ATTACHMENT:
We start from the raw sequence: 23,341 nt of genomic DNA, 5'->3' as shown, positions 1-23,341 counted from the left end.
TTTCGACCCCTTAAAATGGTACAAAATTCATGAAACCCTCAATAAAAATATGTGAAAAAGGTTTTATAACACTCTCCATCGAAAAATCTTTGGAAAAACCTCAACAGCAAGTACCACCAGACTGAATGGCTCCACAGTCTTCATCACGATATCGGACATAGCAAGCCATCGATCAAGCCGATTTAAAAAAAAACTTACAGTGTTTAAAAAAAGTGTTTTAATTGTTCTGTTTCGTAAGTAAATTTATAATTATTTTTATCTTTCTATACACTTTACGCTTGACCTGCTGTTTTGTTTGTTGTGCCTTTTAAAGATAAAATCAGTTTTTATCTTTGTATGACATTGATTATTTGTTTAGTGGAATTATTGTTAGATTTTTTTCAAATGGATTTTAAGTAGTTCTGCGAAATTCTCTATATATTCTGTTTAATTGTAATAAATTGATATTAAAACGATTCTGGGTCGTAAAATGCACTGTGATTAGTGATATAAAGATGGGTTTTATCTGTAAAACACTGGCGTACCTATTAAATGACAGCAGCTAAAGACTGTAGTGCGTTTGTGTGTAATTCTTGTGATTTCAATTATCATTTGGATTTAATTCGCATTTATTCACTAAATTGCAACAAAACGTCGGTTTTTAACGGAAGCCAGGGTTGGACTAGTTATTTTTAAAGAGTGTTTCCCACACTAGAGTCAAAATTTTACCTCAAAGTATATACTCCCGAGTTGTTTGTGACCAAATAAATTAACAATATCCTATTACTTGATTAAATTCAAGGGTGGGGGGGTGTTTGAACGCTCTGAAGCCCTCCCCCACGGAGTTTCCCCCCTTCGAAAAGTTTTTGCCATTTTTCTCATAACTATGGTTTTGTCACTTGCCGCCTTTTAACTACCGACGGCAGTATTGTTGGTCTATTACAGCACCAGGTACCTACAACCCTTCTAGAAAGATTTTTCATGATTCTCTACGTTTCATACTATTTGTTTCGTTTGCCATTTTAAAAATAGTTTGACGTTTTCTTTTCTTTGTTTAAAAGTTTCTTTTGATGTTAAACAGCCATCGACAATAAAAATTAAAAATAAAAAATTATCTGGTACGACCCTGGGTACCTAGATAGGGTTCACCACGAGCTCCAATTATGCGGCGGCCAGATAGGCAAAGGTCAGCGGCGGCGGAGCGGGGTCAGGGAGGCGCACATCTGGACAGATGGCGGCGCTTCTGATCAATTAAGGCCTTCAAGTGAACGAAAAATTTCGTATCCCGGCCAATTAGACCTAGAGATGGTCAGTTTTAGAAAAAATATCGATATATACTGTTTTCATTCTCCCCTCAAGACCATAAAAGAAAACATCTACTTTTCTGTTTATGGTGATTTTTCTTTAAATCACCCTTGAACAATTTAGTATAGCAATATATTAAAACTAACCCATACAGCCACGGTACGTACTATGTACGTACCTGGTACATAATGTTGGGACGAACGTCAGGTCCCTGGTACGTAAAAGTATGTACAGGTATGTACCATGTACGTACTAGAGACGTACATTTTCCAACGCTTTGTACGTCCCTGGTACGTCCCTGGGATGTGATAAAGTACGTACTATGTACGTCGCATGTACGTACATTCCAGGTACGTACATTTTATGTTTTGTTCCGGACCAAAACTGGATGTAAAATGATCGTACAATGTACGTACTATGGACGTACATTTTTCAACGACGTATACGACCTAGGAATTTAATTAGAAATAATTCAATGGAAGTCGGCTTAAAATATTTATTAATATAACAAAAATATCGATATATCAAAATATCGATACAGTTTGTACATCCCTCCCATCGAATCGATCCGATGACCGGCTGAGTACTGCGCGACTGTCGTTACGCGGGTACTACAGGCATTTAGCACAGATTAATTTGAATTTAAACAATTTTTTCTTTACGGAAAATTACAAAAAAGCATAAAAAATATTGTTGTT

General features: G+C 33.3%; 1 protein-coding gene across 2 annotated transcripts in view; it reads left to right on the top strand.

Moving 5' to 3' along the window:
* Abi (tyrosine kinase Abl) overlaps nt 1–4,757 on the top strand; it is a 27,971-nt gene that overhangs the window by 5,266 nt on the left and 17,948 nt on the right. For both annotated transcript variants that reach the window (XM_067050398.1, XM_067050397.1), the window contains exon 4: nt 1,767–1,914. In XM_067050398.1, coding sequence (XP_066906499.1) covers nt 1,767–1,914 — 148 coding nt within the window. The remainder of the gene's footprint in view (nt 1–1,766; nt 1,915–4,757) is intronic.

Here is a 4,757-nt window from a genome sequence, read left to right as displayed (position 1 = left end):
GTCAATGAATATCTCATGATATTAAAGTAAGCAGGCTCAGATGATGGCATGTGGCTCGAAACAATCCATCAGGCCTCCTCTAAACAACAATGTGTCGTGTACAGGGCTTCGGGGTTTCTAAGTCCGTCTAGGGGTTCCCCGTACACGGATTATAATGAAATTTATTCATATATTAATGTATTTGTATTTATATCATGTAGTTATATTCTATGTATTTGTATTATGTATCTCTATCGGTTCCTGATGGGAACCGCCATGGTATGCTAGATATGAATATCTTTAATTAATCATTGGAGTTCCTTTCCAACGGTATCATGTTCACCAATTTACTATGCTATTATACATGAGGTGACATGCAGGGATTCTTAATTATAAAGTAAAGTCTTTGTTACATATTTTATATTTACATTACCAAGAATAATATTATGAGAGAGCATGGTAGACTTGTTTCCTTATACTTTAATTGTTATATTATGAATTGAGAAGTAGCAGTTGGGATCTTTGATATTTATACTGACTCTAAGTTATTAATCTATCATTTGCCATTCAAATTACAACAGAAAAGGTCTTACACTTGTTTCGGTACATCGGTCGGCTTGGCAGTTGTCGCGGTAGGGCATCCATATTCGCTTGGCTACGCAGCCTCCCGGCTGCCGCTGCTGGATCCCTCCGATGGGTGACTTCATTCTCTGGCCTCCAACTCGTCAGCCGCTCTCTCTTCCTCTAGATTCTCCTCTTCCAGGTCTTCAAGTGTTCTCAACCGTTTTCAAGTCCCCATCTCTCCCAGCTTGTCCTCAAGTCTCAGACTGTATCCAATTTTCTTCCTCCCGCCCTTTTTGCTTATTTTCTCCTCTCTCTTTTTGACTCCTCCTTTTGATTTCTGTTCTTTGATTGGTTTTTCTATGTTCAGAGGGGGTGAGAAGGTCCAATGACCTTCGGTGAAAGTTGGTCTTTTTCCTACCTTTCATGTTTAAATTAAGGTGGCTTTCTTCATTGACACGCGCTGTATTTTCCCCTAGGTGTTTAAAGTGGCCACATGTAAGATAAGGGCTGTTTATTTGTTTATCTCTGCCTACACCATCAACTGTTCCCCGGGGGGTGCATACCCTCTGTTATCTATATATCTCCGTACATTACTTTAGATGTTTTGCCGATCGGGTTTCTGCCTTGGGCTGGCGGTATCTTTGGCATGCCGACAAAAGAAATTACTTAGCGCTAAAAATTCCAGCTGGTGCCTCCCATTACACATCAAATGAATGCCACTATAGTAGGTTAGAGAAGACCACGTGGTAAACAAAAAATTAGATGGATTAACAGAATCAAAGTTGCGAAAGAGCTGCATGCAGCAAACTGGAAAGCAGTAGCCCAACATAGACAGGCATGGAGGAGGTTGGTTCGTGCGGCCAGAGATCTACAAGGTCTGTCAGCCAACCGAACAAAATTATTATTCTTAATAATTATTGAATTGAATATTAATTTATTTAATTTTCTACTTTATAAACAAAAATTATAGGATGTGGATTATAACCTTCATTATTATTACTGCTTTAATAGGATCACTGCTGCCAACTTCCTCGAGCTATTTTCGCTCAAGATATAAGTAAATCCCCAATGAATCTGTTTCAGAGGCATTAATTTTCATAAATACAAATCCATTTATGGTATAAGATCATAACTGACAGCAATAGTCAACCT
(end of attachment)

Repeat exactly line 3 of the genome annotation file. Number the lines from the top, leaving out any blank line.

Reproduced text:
General features: G+C 33.3%; 1 protein-coding gene across 2 annotated transcripts in view; it reads left to right on the top strand.